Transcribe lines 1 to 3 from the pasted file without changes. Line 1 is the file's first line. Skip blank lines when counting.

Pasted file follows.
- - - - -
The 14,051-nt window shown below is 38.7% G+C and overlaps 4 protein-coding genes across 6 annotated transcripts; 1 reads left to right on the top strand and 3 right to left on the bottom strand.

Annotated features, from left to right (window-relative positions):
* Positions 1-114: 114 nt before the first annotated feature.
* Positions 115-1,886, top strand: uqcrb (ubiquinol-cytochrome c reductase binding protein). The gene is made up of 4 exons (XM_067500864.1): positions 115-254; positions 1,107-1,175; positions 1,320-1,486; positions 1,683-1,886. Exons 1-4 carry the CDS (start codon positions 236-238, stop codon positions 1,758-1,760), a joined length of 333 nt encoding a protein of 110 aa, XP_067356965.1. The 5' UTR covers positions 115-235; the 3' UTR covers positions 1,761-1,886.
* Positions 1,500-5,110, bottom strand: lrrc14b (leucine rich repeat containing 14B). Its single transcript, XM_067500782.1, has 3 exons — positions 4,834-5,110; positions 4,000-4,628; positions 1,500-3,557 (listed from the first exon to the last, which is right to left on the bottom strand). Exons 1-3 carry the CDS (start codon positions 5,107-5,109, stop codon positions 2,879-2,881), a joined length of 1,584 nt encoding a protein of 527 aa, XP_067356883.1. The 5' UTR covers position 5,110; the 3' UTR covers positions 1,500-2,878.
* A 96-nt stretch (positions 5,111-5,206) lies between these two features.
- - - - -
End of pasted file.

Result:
The 14,051-nt window shown below is 38.7% G+C and overlaps 4 protein-coding genes across 6 annotated transcripts; 1 reads left to right on the top strand and 3 right to left on the bottom strand.

Annotated features, from left to right (window-relative positions):
* Positions 1-114: 114 nt before the first annotated feature.